Food Consumption for the Poor: A Supply or an Income Issue? Evidence from Less-favored Regions in Rural China

The world food crisis has brought about heated discussions on policy responses and actions to achieve future stability and security in food consumption for the poor. While many viewing it as a supply proglem and propose to cope with it by incrasing self-supply, there are also propostitions of viewing it more as an income problem. This paper has taken the experience of China into study. Being the most populous nation in the world and with rural low-income and low food consumption groups still a noticeable portion in the rural area, China has devoted strenuous efforts by utilizing various policy approaches. This paper has estimated empirically the impact of different policy measures, i.e., the predominantly used traditional policy aimed at increasing self-production locally, the “supply” approach, and the pro-market approach of increasing income to purchase more food from market, the “income” approach, on the improvement of food security in disadvantageous regions in rural China, Both Provincial and household data are used in the research, with particular attention paid to regions characterized by low income and low grain production. The results show that with the county’s transition into market system, higher ratio of grain sown area to total cultivate area, as advocated by grain self-sufficiency policy, would hardly lead to improved grain and food consumption for disadvantageous farmers in less-favored regions. On the contrary, it might lead to a worsened food security situation. The increase of income, on the other hand, will help farmers in poor and grain insufficient regions to improve their food security status. It is hoped that the experience from China will help to provide additional evidence for the discussion of policy alternatives for food security for other developing countries.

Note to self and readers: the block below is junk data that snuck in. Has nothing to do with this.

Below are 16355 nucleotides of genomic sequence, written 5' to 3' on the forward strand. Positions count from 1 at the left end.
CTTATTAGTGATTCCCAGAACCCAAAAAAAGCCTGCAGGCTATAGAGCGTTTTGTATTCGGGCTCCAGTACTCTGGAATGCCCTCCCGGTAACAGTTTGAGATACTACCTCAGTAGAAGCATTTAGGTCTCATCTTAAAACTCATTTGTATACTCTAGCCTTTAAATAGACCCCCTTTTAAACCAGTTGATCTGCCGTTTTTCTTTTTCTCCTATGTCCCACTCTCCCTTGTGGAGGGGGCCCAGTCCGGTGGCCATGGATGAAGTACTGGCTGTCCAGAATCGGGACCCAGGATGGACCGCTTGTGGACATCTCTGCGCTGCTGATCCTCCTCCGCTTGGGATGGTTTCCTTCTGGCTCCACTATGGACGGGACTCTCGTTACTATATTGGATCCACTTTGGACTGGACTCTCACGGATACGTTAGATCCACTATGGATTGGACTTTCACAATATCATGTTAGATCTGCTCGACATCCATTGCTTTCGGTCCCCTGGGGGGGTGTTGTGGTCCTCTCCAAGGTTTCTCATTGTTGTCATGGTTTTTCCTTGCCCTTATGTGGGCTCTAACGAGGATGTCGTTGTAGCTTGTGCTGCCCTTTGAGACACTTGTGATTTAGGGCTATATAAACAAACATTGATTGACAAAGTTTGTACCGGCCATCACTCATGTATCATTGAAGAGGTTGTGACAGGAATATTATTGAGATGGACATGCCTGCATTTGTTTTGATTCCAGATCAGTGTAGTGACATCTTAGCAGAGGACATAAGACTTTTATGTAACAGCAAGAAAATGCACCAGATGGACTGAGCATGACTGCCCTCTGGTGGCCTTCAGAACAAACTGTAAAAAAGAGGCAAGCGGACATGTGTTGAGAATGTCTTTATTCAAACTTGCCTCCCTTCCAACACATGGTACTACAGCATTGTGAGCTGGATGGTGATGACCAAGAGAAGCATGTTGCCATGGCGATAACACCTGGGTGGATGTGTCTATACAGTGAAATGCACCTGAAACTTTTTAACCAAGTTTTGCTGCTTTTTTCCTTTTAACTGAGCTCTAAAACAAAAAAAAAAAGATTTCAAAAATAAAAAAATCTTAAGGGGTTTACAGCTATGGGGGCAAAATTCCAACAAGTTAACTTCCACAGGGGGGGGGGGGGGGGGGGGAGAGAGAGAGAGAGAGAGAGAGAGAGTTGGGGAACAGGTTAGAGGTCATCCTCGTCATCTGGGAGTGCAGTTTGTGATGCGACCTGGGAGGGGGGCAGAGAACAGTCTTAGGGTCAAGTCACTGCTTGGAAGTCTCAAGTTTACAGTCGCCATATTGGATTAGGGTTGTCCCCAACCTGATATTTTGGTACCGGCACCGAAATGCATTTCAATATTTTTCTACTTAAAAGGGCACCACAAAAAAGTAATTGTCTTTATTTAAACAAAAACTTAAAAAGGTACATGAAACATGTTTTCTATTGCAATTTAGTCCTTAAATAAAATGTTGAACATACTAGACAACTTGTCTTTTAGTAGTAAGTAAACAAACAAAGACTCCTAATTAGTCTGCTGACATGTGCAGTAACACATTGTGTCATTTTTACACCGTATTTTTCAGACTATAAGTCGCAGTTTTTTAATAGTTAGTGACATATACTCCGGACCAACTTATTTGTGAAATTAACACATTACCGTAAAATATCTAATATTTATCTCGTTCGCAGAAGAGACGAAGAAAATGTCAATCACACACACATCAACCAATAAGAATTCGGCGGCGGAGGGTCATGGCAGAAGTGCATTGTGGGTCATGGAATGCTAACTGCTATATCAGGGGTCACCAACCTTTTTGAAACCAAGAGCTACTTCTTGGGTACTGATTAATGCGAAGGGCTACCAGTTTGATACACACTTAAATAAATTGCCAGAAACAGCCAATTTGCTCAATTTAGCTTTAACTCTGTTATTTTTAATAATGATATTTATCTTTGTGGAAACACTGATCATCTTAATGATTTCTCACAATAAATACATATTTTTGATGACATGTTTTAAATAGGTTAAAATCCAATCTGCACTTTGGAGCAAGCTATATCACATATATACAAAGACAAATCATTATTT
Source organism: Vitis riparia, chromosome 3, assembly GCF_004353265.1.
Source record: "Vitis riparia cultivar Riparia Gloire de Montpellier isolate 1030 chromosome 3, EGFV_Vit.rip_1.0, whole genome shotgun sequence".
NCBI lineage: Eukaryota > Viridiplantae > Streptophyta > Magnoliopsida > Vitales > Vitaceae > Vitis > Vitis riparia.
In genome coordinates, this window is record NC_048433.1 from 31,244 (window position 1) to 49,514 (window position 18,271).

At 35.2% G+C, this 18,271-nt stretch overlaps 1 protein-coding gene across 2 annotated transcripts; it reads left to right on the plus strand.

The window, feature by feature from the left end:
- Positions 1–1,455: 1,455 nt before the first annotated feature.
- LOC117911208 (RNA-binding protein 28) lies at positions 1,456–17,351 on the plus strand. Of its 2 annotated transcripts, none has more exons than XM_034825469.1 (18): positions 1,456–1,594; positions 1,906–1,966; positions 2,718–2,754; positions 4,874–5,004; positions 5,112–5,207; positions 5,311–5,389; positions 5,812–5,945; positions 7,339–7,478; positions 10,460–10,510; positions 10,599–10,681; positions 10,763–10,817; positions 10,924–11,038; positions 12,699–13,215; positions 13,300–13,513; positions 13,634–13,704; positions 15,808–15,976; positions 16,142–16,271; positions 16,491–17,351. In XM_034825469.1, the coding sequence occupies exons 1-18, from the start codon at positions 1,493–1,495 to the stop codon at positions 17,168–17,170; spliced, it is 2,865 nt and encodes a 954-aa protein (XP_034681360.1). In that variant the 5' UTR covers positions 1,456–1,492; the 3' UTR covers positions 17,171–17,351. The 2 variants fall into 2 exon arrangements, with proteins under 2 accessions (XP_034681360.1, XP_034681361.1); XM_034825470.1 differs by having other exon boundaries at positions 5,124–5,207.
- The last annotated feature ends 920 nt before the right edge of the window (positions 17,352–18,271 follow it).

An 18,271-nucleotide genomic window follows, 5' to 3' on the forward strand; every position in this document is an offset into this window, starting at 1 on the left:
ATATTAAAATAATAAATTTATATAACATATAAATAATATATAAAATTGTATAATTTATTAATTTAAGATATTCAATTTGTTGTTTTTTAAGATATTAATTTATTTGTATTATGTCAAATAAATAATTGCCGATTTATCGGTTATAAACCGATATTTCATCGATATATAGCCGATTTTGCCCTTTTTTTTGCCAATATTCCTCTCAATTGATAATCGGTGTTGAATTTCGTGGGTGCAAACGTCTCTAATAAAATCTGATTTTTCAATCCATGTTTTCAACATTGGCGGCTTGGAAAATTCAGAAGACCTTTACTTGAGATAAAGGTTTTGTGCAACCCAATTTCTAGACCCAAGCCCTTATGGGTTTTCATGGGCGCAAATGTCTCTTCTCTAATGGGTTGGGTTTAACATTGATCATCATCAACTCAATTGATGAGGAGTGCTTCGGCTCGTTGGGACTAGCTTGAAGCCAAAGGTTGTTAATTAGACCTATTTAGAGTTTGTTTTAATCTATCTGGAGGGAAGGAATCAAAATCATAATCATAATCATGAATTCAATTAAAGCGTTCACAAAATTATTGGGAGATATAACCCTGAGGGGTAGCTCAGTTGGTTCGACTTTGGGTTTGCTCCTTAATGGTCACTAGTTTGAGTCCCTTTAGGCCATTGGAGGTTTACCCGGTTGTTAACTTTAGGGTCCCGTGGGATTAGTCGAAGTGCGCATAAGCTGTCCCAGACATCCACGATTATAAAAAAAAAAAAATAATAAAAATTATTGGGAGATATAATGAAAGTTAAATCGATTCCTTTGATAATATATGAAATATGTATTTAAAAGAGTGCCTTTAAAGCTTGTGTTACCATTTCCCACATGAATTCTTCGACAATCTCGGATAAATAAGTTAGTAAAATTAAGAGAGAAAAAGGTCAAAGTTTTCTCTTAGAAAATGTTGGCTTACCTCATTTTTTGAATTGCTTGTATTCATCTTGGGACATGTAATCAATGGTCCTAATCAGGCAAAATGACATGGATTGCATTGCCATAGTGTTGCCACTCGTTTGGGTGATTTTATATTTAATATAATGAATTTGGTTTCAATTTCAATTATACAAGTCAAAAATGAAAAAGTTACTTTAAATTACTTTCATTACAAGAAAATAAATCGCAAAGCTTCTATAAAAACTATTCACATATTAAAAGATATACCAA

Issue Date:
2010
Publication Type:
Conference Paper/ Presentation
PURL Identifier:
http://purl.umn.edu/61342
Total Pages:
12
JEL Codes:
Q18; Q01
Series Statement:
Selected Paper
11051




 Record created 2017-04-01, last modified 2017-08-25

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